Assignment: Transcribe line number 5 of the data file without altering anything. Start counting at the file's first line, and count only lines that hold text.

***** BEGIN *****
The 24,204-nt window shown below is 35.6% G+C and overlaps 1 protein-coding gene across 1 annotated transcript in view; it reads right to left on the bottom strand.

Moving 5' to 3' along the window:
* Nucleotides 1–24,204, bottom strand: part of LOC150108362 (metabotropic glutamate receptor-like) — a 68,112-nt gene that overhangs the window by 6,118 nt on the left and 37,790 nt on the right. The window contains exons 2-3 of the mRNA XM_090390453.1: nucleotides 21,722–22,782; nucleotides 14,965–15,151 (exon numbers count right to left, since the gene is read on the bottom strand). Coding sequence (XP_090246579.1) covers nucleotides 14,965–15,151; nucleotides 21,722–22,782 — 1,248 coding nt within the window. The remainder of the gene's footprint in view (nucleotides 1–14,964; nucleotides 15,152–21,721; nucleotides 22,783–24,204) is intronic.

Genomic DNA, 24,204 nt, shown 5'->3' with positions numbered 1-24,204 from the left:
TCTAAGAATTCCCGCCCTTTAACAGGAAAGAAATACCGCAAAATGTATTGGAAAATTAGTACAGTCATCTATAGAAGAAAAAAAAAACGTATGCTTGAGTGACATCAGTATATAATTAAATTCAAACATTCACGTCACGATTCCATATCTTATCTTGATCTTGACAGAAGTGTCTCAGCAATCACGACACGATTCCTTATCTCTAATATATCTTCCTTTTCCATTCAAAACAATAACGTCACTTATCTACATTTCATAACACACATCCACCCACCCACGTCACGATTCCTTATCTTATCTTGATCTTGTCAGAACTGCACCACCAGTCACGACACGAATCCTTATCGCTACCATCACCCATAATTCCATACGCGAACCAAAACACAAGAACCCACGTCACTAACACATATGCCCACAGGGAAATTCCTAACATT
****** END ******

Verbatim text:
TCTAAGAATTCCCGCCCTTTAACAGGAAAGAAATACCGCAAAATGTATTGGAAAATTAGTACAGTCATCTATAGAAGAAAAAAAAAACGTATGCTTGAGTGACATCAGTATATAATTAAATTCAAACATTCACGTCACGATTCCATATCTTATCTTGATCTTGACAGAAGTGTCTCAGCAATCACGACACGATTCCTTATCTCTAATATATCTTCCTTTTCCATTCAAAACAATAACGTCACTTATCTACATTTCATAACACACATCCACCCACCCACGTCACGATTCCTTATCTTATCTTGATCTTGTCAGAACTGCACCACCAGTCACGACACGAATCCTTATCGCTACCATCACCCATAATTCCATACGCGAACCAAAACACAAGAACCCACGTCACTAACACATATGCCCACAGGGAAATTCCTAACATT